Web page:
You are viewing the site in preview mode

Skip to main content

Advertisement

Table 1 Understanding surgical triage and referral intervention within the WHO Health Systems Framework

From: Surgical referral coordination from a first-level hospital: a prospective case study from rural Nepal

Blocks 1 & 2: Governance & Finance
a) Public sector insurance scheme covering referral care for all patients eliminates need for independent funding mechanism (includes travel, food and lodging, and free treatment for all patients in the program).
b) Logistics partnerships, such as lodging in Kathmandu, have greatly improved patient comfort during long treatments far from home.
c) Partnerships with care providers, such as an orthopedic rehabilitation hospital, provide services otherwise unavailable locally.
d) A regulatory framework, likely embedded within financing system, is required to hold providers accountable to quality, access, and safety.
Blocks 3: Medical Products
a) Need for improved supply chain around essential surgical triage and diagnostics, including blood products, x-ray, ultrasound, splinting, and advanced imaging. Yet at a local level, human resources are more fundamental bottlenecks.
Block 4: Human Resources
a) Partner physicians at private and academic centers provide phone and telemedicine consultations to physicians.
b) Staff training on cases meeting criteria for funding to encourage active case finding.
c) Staff training on the diagnostic and therapeutic options, and limitations at referral sites.
d) Staff training on pre-surgical referral patient management and triage.
e) Staff training on diagnosis of commonly referred surgical diseases (e.g. fracture, rheumatic heart disease, and osteomyelitis).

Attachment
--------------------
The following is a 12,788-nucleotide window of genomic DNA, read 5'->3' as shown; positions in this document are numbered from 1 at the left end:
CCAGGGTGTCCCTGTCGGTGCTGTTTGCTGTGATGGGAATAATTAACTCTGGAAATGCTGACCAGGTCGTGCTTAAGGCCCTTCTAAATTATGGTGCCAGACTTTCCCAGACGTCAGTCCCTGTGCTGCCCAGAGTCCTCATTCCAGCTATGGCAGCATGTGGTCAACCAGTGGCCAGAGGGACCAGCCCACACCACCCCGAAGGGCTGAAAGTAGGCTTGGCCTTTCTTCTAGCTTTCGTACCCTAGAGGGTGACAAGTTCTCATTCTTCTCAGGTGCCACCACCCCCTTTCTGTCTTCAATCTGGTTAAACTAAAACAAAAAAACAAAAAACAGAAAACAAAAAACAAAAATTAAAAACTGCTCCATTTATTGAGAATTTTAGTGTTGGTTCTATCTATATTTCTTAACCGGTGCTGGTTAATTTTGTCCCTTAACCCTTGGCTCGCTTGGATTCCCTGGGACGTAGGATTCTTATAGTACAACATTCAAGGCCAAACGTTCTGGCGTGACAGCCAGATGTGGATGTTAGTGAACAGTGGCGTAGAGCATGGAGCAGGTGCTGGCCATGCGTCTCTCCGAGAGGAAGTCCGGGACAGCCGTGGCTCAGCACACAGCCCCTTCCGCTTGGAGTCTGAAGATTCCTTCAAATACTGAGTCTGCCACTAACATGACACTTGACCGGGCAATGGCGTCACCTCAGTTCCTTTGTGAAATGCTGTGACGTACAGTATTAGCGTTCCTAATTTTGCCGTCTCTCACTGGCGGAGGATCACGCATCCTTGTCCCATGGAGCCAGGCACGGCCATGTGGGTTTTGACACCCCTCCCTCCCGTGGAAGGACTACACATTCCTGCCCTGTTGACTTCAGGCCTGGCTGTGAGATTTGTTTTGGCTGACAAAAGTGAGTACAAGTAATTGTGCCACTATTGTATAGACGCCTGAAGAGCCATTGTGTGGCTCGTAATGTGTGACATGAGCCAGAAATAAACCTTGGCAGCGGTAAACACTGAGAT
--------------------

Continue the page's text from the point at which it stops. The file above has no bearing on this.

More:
f) Visiting surgical teams for on-site training and local co-management of cases.
Block 5: Information Systems
a) Staff maintain a follow-up registry that automatically alerts staff regarding whom and when to follow-up.
b) Staff maintain an up to date contact list for patients, referral care providers, support staff, CHWs, and partner organizations providing logistics support.
c) Ultimately, an integrated electronic health record is required, and the Possible team has deployed this following the study.
Block 6: Delivery Systems
a) First level hospital Community Health Program as “focal point” in coordinating referral surgical care.
b) Active case finding in the community through coordination with CHWs.
c) Frequent phone communication between patients, families, and staff and home visits by CHWs.
d) In hospital follow-up of all referred patients by staff and clinical staff at one month post-surgery.
e) Part time staff at referral center assures timely provision of care and further coordinates with local staff.
f) Subsidized transportation to and from referral center (often >12 h by bus each way) and transport for follow-up care.
g) Emailed and phone conversations between staff at local and referral sites of care for coordination.
h) Use of performance metrics including follow-up rates and complications.
i) Community Health Program staff coordinate with local clinicians, patients, and referral care centers.
j) Staff accompany patients and help navigate distant medical centers assuring proper care is received.
k) Staff coordinate follow-up with referral centers and patients, organizing travel and other logistics.
l) Focus of referral relationships on collaboration with local teams and local staff education.
m) Hospital staff work closely with CHWs for follow-up and patient education.
m) Clinical staff provide patient education specific to condition and where patient is in referral care loop.
o) CHWs provide emotional support and can help with referral process if complication occurs.